Len Snowdon - “the best possible cosmetic prostheses available”

Len Snowdon travels halfway across the world every four years to receive “the best possible cosmetic prostheses available”

Len Snowdon is a husband and father of two from south of Sydney, Australia. Len has always been extremely active, taking part in ballroom dancing and artistic roller skating from a young age as well as working as a train driver.

In 1992, Len was involved in a train accident which resulted in him losing 98% of his right arm as well as his right leg and hip. Being a glass half full man, Len took to rehab with a spring in his step with the love and support of his beloved wife, Carol as well as family and friends. It took six months for Len’s wounds to heal to enable him to wear a prosthetic leg and he returned to work the next week.

“I was using a foam cover and ladies stocking to cover my prostheses and although it wasn’t ideal, I thought it was the only option” explains Len. “In 2004, Carol and I decided to search online for silicone cover options and found Dorset Orthopaedic just south of London in a town called Ringwood. I asked my prosthetist in Australia to enquire and from there was booked in.” Since then, Len has been coming all the way from Australia to Dorset Orthopaedic every four years to have a summer and winter leg made.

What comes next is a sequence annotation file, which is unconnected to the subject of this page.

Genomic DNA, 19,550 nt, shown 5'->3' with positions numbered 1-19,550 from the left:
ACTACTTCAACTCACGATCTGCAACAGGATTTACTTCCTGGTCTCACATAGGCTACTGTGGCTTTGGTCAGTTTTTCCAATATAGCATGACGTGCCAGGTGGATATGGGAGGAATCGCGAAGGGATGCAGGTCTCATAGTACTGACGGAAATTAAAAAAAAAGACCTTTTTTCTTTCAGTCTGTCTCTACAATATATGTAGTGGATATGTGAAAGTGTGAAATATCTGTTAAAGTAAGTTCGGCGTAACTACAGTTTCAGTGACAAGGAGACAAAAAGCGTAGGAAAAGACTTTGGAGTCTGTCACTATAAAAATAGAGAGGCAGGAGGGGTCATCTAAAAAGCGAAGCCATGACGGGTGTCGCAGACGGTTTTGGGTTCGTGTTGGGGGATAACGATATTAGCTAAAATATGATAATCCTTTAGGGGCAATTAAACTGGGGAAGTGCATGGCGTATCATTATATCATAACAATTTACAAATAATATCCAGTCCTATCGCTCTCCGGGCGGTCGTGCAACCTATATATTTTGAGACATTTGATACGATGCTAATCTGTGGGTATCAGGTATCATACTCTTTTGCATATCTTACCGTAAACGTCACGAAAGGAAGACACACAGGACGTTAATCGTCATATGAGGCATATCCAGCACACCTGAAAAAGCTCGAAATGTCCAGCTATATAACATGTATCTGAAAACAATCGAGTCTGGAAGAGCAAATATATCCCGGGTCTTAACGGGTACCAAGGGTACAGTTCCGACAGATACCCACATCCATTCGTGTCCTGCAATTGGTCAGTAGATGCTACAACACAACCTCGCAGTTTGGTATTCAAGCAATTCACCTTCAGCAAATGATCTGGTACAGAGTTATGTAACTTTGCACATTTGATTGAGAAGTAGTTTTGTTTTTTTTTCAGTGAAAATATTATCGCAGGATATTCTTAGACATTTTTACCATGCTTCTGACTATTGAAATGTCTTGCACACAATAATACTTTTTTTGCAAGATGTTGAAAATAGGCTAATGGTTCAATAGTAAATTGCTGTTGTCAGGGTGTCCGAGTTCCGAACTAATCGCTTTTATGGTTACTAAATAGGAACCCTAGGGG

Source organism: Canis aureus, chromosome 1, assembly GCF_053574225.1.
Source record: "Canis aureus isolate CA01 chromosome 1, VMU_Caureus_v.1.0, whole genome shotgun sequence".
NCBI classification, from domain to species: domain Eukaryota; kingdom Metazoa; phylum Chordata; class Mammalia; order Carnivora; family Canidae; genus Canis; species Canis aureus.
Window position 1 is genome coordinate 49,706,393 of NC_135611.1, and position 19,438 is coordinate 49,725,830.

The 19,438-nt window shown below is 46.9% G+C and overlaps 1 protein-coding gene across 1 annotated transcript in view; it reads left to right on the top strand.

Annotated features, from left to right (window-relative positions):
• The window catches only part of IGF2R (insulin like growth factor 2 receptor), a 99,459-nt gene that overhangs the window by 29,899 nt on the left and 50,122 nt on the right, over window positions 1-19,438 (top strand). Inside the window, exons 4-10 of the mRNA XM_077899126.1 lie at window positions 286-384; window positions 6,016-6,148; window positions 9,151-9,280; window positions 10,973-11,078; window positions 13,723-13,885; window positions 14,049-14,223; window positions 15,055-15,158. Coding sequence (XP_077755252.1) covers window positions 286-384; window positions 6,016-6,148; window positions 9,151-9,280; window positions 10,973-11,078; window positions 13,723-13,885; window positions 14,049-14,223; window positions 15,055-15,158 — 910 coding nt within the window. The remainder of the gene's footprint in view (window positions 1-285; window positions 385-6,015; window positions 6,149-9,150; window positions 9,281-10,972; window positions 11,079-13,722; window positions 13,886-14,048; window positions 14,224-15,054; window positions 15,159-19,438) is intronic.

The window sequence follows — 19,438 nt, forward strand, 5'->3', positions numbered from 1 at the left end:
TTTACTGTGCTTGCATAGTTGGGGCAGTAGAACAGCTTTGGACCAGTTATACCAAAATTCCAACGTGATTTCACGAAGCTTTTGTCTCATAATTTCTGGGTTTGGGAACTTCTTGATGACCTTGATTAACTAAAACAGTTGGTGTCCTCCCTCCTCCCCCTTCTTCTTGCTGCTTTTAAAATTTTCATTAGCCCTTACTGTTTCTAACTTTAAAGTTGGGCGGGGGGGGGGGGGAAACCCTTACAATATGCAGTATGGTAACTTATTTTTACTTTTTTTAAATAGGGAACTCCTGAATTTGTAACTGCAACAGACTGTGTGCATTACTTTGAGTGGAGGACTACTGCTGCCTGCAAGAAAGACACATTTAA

Silicone by Dorset Ortho is completely bespoke, individually colour matched and created to blend into everyday life. “This really is the best possible cosmetic prostheses available. I met my silicone technician Diane who couldn’t have been more helpful. To pinpoint exactly where a freckle, hair or vein goes is particularly intricate and I was blown away by the skill the technicians possess. When you have major limb loss, it’s extremely hard to come to terms with and wearing my cosmeses makes me feel as close as possible to how I was before the accident”, Len continued.

Len continues to be an inspiration to many, dedicating time to volunteering. This includes being a Joey Scout leader, volunteering for Disabled Surfers, the Sailability Organisation and finally the Amputee Group. “The amputee group is the most rewarding for me”, explains Len.” We speak to people about amputations and provide mentoring to patients as well as their loved ones. It is a really valuable and important group to be part of. When you have had limb loss it is important to mourn the loss in order to come to terms with it. Being an amputee doesn’t mean that you have to cease doing fun things. The best part of living is that there are always kind people willing to help and I accept the help when offered. I wouldn’t be where I am today without my family and friends”.